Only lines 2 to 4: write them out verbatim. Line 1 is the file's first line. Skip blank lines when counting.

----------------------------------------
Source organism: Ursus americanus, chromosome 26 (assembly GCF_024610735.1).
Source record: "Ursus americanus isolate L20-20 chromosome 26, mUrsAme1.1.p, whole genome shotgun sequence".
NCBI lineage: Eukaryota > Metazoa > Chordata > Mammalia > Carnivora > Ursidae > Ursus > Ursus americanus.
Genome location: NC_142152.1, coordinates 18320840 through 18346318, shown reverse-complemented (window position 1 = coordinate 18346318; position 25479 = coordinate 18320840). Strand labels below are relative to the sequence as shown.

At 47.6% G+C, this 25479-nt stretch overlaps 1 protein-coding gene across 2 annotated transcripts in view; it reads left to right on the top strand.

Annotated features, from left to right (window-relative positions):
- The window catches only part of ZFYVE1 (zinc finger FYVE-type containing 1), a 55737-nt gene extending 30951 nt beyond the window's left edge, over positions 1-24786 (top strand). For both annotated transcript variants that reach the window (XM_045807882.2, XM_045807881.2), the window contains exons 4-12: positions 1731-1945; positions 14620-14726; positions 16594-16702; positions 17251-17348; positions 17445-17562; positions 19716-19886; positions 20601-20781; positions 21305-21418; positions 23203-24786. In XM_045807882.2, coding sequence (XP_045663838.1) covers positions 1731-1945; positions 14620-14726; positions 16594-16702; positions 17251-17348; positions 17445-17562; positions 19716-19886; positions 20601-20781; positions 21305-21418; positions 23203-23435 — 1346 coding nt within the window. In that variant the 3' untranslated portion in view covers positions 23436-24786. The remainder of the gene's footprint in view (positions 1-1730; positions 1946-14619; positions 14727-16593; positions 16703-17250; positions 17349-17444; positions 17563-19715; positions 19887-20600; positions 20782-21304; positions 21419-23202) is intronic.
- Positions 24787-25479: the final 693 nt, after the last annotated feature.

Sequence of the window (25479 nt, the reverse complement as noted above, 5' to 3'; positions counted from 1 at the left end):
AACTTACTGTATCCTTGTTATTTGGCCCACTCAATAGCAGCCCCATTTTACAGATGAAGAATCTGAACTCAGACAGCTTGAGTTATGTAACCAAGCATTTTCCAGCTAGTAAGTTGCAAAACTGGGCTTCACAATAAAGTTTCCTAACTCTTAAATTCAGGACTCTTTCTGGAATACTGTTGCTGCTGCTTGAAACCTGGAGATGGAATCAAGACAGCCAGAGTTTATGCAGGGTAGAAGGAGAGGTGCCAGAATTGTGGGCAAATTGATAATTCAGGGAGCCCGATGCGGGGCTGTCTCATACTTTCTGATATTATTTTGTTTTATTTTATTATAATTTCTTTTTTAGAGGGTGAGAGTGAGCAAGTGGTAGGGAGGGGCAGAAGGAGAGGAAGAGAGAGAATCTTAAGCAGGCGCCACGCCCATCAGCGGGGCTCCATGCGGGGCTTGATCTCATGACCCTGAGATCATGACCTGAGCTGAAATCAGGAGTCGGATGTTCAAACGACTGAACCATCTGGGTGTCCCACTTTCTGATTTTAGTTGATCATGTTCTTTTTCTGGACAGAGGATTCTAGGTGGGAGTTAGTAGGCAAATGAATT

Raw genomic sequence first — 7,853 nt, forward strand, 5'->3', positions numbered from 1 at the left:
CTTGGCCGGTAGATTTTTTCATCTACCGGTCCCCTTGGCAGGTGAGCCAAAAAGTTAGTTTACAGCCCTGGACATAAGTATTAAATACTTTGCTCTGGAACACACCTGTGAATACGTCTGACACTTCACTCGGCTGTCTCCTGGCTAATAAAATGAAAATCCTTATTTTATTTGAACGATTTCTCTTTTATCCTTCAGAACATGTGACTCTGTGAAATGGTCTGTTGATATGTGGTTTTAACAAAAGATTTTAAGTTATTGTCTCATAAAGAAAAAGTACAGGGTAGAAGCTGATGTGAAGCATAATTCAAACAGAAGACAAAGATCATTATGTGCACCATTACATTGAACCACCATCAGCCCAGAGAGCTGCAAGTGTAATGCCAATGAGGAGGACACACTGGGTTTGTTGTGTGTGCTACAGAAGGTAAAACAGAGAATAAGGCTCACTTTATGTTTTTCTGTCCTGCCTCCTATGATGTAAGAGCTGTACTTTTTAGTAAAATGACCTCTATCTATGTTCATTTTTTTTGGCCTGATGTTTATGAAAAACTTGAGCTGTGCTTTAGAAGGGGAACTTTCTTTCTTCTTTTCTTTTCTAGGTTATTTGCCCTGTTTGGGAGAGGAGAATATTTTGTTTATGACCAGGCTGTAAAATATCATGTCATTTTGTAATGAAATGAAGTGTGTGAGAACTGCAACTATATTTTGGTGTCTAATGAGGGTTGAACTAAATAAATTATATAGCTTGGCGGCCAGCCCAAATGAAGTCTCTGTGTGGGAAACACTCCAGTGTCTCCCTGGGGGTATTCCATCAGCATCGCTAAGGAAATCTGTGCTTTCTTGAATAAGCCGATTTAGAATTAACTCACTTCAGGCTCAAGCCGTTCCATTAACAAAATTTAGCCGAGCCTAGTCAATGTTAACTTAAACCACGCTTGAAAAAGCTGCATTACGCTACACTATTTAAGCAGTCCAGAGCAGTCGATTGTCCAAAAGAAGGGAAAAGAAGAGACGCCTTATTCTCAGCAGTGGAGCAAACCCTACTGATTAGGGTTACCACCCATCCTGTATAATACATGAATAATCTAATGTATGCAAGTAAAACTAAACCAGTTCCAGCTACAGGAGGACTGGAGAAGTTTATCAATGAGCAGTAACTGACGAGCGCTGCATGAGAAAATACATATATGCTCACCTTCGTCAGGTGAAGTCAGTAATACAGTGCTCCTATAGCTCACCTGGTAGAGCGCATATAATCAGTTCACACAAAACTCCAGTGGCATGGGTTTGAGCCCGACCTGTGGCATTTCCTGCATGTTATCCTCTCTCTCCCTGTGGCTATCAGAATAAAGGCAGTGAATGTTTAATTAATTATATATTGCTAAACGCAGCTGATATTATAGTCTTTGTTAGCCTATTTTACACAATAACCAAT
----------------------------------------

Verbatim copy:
Source record: "Ursus americanus isolate L20-20 chromosome 26, mUrsAme1.1.p, whole genome shotgun sequence".
NCBI lineage: Eukaryota > Metazoa > Chordata > Mammalia > Carnivora > Ursidae > Ursus > Ursus americanus.
Genome location: NC_142152.1, coordinates 18320840 through 18346318, shown reverse-complemented (window position 1 = coordinate 18346318; position 25479 = coordinate 18320840). Strand labels below are relative to the sequence as shown.